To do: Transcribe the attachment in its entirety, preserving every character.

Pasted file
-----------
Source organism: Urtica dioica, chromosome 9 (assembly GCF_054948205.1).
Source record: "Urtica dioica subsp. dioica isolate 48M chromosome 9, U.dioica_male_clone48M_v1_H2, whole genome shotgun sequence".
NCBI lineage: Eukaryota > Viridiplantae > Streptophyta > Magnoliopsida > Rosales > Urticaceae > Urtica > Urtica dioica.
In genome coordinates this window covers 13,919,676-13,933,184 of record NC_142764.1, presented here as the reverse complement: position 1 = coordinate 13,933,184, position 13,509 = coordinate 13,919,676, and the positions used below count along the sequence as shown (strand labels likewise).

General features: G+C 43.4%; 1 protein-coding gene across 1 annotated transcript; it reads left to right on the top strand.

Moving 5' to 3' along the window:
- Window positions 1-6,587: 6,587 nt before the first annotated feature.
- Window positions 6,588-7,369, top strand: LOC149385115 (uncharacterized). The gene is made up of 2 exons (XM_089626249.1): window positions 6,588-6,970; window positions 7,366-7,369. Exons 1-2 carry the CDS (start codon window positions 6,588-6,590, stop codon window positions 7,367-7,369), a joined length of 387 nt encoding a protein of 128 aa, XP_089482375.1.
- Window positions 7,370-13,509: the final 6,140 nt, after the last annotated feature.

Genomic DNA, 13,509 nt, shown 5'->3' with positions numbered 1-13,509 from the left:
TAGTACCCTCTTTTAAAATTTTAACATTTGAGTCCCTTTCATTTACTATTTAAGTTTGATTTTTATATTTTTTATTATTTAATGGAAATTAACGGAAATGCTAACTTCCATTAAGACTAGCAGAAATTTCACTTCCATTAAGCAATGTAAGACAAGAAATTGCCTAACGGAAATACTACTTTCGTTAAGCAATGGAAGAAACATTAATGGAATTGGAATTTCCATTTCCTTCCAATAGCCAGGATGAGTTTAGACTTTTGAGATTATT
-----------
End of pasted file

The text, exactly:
Source organism: Urtica dioica, chromosome 9 (assembly GCF_054948205.1).
Source record: "Urtica dioica subsp. dioica isolate 48M chromosome 9, U.dioica_male_clone48M_v1_H2, whole genome shotgun sequence".
NCBI lineage: Eukaryota > Viridiplantae > Streptophyta > Magnoliopsida > Rosales > Urticaceae > Urtica > Urtica dioica.
In genome coordinates this window covers 13,919,676-13,933,184 of record NC_142764.1, presented here as the reverse complement: position 1 = coordinate 13,933,184, position 13,509 = coordinate 13,919,676, and the positions used below count along the sequence as shown (strand labels likewise).

General features: G+C 43.4%; 1 protein-coding gene across 1 annotated transcript; it reads left to right on the top strand.

Moving 5' to 3' along the window:
- Window positions 1-6,587: 6,587 nt before the first annotated feature.
- Window positions 6,588-7,369, top strand: LOC149385115 (uncharacterized). The gene is made up of 2 exons (XM_089626249.1): window positions 6,588-6,970; window positions 7,366-7,369. Exons 1-2 carry the CDS (start codon window positions 6,588-6,590, stop codon window positions 7,367-7,369), a joined length of 387 nt encoding a protein of 128 aa, XP_089482375.1.
- Window positions 7,370-13,509: the final 6,140 nt, after the last annotated feature.

Genomic DNA, 13,509 nt, shown 5'->3' with positions numbered 1-13,509 from the left:
TAGTACCCTCTTTTAAAATTTTAACATTTGAGTCCCTTTCATTTACTATTTAAGTTTGATTTTTATATTTTTTATTATTTAATGGAAATTAACGGAAATGCTAACTTCCATTAAGACTAGCAGAAATTTCACTTCCATTAAGCAATGTAAGACAAGAAATTGCCTAACGGAAATACTACTTTCGTTAAGCAATGGAAGAAACATTAATGGAATTGGAATTTCCATTTCCTTCCAATAGCCAGGATGAGTTTAGACTTTTGAGATTATT